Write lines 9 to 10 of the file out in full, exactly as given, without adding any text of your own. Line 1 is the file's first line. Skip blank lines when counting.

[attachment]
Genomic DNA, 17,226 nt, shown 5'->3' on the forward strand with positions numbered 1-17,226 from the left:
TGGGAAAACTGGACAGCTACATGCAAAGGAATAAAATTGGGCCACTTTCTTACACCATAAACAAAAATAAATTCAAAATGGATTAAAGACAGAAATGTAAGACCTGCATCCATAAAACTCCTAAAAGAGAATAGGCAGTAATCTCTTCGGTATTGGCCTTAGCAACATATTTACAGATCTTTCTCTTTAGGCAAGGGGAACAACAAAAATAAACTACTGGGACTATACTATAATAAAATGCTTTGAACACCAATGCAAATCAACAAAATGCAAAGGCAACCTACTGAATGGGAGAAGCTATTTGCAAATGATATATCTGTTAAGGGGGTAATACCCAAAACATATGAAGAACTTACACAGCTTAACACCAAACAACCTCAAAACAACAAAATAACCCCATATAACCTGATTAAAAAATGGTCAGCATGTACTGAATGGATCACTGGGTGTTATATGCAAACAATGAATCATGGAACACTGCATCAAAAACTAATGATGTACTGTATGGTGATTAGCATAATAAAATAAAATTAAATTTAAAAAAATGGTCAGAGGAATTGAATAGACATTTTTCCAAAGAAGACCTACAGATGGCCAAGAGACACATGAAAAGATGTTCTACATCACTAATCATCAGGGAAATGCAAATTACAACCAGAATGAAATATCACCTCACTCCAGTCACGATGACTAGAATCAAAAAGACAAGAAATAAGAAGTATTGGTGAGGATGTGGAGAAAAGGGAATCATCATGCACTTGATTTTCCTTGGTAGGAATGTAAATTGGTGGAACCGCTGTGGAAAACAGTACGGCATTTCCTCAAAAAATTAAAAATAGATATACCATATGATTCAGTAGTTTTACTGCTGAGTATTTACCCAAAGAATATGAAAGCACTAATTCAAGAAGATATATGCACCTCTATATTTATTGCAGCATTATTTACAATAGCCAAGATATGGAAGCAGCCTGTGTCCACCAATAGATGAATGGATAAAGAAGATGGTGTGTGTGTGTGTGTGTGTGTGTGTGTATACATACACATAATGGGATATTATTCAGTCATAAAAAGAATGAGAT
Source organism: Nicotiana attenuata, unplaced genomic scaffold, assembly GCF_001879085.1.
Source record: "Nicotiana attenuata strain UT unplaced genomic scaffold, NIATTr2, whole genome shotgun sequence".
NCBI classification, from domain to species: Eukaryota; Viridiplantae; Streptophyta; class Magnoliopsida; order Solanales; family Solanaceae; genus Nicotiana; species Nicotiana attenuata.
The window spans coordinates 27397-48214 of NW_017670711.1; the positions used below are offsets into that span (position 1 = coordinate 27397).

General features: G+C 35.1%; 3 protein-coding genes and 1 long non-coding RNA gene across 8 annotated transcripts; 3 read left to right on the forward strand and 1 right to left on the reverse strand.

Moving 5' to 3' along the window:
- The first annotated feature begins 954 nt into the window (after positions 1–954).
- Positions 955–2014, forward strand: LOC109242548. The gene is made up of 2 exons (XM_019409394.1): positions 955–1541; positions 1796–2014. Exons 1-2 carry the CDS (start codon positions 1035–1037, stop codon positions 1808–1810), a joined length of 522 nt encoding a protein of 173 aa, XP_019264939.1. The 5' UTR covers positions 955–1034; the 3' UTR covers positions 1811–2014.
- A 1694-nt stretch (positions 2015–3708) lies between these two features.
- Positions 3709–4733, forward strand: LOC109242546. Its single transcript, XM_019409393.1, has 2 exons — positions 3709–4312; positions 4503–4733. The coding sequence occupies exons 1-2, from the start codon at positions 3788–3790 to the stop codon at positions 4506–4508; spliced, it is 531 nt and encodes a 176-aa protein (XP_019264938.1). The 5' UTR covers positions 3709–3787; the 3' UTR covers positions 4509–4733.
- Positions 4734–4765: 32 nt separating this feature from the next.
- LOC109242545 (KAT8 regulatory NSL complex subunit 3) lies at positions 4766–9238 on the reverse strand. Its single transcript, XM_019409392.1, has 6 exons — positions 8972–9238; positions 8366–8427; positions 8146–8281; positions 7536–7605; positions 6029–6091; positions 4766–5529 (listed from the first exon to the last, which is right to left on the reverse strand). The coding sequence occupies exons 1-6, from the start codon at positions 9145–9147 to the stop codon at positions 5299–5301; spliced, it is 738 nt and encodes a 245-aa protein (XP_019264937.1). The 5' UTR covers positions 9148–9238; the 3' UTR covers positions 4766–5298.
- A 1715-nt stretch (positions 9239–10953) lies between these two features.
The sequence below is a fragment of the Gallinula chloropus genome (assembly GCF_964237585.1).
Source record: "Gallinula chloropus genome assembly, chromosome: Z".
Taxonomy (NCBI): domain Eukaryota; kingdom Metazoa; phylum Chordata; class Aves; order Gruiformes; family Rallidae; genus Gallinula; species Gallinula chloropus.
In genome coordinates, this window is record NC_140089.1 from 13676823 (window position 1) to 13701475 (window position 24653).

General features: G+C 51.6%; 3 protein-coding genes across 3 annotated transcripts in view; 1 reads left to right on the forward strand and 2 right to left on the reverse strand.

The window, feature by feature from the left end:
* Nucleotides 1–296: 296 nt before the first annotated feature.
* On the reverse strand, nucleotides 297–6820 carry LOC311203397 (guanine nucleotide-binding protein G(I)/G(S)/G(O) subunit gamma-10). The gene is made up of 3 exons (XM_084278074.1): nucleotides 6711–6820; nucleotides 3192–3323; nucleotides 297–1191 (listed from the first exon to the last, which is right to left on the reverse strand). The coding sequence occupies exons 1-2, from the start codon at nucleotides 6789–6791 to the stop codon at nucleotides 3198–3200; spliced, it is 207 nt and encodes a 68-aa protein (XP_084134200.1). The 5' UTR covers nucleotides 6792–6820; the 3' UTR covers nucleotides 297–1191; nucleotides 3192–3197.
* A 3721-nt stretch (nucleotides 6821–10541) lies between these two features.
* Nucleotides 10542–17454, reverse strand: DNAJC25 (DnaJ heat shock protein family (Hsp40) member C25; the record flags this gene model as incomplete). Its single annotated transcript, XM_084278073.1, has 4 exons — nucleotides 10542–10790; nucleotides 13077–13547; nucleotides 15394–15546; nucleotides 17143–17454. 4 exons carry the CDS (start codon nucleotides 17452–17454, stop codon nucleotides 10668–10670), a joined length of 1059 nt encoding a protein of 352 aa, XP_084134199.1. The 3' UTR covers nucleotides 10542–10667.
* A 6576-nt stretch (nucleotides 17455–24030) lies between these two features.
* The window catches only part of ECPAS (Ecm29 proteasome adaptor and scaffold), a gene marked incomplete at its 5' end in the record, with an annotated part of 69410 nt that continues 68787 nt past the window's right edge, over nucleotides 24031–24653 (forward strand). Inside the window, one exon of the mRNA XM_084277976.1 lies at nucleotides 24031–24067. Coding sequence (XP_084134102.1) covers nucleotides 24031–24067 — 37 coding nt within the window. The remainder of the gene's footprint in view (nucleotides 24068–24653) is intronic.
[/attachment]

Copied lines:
- The first annotated feature begins 954 nt into the window (after positions 1–954).
- Positions 955–2014, forward strand: LOC109242548. The gene is made up of 2 exons (XM_019409394.1): positions 955–1541; positions 1796–2014. Exons 1-2 carry the CDS (start codon positions 1035–1037, stop codon positions 1808–1810), a joined length of 522 nt encoding a protein of 173 aa, XP_019264939.1. The 5' UTR covers positions 955–1034; the 3' UTR covers positions 1811–2014.